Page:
Though severe punishments were more common in these early times than now, the matter was one over which the Council generally exercised supervision. Undue severity made the master liable either to removal from office, or after investigation, to censure, with injunction against future action of the same kind. If on investigation it was found that parents complained without cause they were fined or censured.

In 1869 a bill was introduced in the House of Lords providing that nothing but the birch-rod should be used as an instrument of punishment, but it was thrown out. In old times whipping was thought indispensable, and instinct with a mysterious virtue even when vicariously administered.

While it was little short of sacrilege to visit with a birch the royal cuticle for school faults, still whipping had to follow fault as certainly as night the day, and be borne by Sir David Lindsay of the Mount who was the whipping boy to James IV, just as William Murray, father of the Countess of Dysart, was whipping boy to Charles I.

Dr Parr of Norwich School had boundless faith in the birch. An under-master told him one day that a certain pupil appeared to show signs of genius. "Say you so?" said Parr, "then begin to flog him to-morrow morning."

Flogging is still an institution at Eton, but within more reasonable bounds. Dr Keate, a former Headmaster of Eton and a most distinguished flogger, was called upon by a boy who came to take leave. "You seem to know me very well," said the master, "I have no remembrance of ever having seen you before." "You were better acquainted with my other end," was the unblushing reply [History of the Rod, p. 438.].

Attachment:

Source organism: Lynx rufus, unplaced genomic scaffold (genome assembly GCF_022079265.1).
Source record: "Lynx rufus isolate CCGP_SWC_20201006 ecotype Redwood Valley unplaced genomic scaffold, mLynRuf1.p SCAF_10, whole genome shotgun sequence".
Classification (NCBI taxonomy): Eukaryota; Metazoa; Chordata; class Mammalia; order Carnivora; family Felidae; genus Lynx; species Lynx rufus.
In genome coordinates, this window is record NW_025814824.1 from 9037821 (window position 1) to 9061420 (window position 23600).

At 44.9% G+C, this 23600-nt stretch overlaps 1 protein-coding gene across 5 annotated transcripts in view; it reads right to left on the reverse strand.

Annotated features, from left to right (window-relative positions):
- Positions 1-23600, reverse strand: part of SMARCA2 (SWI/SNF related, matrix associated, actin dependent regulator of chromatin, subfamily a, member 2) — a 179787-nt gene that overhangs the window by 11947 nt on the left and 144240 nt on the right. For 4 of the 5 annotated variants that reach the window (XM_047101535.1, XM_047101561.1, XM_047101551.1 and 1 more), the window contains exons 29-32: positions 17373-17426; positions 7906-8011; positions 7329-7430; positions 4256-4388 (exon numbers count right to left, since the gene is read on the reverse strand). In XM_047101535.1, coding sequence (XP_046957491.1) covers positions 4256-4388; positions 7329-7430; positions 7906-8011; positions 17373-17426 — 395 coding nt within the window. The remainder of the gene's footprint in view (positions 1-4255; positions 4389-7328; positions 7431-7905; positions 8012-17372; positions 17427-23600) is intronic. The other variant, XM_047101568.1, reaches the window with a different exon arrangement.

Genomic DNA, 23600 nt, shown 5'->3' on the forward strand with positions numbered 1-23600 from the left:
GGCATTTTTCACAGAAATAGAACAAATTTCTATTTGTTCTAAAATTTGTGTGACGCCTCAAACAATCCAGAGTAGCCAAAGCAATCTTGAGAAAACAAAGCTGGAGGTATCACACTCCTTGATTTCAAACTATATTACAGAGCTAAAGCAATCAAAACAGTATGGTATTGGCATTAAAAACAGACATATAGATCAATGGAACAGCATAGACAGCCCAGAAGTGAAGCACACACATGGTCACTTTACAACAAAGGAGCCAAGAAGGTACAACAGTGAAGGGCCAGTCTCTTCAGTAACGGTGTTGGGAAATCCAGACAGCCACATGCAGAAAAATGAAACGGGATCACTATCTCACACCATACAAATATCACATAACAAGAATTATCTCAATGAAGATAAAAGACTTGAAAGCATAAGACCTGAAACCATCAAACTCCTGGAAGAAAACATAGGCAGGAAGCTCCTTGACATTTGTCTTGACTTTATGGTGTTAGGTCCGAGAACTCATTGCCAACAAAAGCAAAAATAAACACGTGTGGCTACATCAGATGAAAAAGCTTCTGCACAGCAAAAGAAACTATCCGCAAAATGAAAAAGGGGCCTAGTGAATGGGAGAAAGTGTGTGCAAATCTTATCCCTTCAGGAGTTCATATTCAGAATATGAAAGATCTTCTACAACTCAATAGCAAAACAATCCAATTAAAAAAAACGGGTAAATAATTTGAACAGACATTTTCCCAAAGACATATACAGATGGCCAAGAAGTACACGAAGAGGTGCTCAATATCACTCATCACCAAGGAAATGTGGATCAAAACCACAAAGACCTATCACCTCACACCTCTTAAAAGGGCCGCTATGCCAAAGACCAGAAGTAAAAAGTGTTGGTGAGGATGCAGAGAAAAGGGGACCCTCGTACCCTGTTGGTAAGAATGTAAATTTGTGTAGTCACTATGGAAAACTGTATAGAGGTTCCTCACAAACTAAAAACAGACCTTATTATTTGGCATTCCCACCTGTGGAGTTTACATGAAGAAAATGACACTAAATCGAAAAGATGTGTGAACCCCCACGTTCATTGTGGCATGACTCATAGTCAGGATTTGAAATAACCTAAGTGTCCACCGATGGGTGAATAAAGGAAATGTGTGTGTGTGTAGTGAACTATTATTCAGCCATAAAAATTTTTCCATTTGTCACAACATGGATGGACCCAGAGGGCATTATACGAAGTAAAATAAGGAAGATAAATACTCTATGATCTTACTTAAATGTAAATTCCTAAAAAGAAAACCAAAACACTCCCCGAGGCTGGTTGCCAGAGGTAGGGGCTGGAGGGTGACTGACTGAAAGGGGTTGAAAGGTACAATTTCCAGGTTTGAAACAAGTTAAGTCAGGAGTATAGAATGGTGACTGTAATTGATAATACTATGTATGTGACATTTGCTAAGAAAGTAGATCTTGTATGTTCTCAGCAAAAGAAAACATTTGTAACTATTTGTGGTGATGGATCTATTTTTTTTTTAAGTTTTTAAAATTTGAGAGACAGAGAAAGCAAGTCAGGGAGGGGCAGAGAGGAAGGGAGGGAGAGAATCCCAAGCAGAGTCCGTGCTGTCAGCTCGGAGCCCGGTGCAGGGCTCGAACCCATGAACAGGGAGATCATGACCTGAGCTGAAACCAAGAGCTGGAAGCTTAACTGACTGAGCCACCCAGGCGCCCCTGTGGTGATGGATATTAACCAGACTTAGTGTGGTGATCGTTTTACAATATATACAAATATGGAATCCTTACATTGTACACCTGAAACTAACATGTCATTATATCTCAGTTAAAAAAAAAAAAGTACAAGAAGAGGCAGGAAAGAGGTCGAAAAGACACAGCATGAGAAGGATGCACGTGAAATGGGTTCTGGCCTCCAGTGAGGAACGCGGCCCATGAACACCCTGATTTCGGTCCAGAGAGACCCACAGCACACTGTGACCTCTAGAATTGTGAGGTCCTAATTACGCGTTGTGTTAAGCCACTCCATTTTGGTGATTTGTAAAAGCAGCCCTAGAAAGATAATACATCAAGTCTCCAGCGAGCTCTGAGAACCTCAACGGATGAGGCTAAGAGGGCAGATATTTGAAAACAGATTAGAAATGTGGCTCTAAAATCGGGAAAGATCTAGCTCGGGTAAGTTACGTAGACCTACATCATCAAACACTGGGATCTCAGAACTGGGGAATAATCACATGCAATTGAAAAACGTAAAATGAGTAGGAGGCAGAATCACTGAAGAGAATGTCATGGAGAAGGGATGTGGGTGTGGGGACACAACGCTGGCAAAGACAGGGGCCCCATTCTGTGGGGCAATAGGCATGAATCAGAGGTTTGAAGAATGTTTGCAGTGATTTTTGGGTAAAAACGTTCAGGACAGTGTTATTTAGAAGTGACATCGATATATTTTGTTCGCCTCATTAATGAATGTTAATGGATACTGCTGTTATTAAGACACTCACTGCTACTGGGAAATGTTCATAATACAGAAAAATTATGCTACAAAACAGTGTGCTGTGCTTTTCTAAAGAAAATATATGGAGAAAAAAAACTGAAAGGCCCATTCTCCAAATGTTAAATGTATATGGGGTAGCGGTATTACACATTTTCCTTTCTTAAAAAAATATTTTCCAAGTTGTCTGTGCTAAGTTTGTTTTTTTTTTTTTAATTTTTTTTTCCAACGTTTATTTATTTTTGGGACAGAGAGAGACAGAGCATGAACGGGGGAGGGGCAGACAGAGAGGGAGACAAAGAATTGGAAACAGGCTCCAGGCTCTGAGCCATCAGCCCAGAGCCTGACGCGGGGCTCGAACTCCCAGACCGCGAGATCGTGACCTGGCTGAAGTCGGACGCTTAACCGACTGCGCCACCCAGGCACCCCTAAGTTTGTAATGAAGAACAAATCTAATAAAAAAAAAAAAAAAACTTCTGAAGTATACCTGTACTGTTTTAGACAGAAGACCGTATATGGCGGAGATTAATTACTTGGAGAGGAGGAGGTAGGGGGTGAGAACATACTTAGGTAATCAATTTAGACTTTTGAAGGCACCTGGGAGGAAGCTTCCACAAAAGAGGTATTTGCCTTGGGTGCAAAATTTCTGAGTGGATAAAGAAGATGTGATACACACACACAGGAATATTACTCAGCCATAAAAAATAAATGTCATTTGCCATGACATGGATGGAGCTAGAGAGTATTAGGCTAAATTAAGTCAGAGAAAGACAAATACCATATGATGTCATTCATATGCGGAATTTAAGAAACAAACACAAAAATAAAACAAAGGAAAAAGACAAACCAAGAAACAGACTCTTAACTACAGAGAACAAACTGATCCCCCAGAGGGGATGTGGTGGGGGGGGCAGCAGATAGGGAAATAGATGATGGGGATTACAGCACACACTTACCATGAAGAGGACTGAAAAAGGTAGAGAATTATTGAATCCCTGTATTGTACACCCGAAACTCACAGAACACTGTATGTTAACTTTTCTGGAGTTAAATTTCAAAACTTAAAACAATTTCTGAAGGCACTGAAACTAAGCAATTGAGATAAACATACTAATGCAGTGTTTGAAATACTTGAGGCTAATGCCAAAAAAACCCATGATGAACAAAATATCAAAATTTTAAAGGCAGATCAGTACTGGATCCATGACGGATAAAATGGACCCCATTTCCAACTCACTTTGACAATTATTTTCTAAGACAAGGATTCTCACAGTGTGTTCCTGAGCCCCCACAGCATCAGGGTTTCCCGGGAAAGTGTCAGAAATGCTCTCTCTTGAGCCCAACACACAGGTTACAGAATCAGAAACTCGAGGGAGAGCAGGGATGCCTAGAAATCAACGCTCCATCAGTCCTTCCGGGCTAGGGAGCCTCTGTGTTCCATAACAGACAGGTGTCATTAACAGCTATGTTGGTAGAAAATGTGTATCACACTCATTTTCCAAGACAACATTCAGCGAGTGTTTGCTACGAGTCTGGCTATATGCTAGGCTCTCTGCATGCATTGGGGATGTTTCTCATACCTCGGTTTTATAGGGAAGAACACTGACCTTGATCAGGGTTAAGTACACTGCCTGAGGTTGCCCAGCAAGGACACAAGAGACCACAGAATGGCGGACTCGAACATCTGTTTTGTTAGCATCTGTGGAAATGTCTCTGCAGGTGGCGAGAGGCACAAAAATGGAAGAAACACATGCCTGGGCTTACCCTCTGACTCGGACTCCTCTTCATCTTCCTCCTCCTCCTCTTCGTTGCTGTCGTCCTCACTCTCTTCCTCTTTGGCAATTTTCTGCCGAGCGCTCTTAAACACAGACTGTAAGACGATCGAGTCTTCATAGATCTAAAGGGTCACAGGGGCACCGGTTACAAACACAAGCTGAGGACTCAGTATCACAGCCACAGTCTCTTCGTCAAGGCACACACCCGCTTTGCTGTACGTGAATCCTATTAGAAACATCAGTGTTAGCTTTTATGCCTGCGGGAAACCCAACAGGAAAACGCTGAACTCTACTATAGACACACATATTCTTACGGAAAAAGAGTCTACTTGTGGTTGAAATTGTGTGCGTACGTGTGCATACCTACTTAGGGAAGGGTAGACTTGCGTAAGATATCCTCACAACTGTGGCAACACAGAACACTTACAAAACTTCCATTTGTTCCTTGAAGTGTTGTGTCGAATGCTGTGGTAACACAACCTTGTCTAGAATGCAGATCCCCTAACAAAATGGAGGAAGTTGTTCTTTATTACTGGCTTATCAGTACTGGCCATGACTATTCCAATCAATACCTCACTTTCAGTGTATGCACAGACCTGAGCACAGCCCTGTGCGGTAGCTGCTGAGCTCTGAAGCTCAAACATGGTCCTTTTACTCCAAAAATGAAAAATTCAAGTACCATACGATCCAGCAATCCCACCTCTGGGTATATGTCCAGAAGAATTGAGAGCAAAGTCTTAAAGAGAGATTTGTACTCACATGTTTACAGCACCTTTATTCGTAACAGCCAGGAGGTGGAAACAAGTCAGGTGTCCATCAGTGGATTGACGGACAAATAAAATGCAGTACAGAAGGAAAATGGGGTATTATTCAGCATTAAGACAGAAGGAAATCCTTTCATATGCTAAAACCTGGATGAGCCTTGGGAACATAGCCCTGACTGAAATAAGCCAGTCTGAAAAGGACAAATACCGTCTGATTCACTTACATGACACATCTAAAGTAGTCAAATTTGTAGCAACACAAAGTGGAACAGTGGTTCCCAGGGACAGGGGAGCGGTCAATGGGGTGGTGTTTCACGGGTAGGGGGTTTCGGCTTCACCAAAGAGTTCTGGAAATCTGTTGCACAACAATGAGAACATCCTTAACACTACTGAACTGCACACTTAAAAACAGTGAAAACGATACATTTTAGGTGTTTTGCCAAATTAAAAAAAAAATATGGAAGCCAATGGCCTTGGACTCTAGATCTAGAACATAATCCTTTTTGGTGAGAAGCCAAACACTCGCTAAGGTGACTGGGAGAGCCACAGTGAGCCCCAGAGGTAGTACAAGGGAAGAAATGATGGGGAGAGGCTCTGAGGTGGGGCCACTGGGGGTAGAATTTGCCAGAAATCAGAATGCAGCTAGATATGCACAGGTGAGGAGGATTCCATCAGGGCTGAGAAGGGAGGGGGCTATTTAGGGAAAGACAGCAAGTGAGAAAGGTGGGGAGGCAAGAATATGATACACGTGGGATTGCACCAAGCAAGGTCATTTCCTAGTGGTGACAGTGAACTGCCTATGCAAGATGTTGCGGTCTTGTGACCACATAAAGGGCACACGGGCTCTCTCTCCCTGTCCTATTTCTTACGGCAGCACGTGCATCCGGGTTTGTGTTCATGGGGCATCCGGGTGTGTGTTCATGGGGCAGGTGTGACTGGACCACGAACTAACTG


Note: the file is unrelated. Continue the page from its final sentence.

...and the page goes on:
When this is contrasted with the case of Dr Melvin of Aberdeen Grammar School and an offending pupil, there will be a general agreement with the opinion of the Town Council of Dunbar above mentioned.

A boy guilty of a serious offence was called up for punishment. "James," said the Doctor, "I'm going to punish you, and you must be a very bad boy, for I have not punished a boy for seven years, but I must punish you to-day." After a few remarks, firm but kindly, about the nature of the offence, he opened his desk and took out the tawse, that had been lying with the dust of seven years upon it, and said, "James, hold out your hand." James obeyed, and the Doctor, grasping the instrument of torture, and raising it aloft, brought it down very very slowly, and with the lightness of a feather touched James's palm. "Now James go to your seat." James went, laid his head on his desk and cried as if his heart would break. He had not been hardened by the daily contemplation of flogging and he felt there was contamination in the very touch of the tawse. Perhaps none but a strong man could rise to this height of discipline, but weaker men might take it as an example, and probably the strength would come.

The earliest record of competition for prizes is found in connection with Glasgow Grammar School near the end of the 16th century. Except in Glasgow, Aberdeen, Edinburgh, and a few other schools, prizes were not in use before the 18th century. Opinions are somewhat divided as to the expediency of the practice, but it is now generally favoured as being a healthy stimulus to industry, and is almost universally in use.

We have satisfactory evidence that throughout the 18th century municipal authorities generally acted with honesty and earnestness in their appointment of teachers when examination was the test ; that merit and not influence was, as a rule, the determining factor. In many cases the Councils, not being "altogether skilful of the Latin and Greek languages," applied to the presbytery for help. [The examining body was sometimes rather heterogeneous, and presumably not exactly fitted to estimate scholarly attainments, - a minister, a preacher, a beadle, and a tobacconist. Burgh Records of Dunfermline.] The minister, the presbytery, or university professors were applied to and lent their aid in the examination which preceded appointment. That the examination was sufficiently testing at the end of the 18th and beginning of the 19th century seems beyond question. In 1771 the candidates for the mastership of Ayr Academy were tested as to their soundness in grammar, by literal translation of advanced Latin and Greek authors, and translation of English into Latin; and as to their knowledge of English, by a free translation of the same authors [Burgh Records of Ayr.] Much the same test was applied in 1815, when a master was appointed to the Elgin Academy.

The importance attached to music is shown by the candidate in some cases being asked to sing "a tune of music."

There were however other modes of making appointments.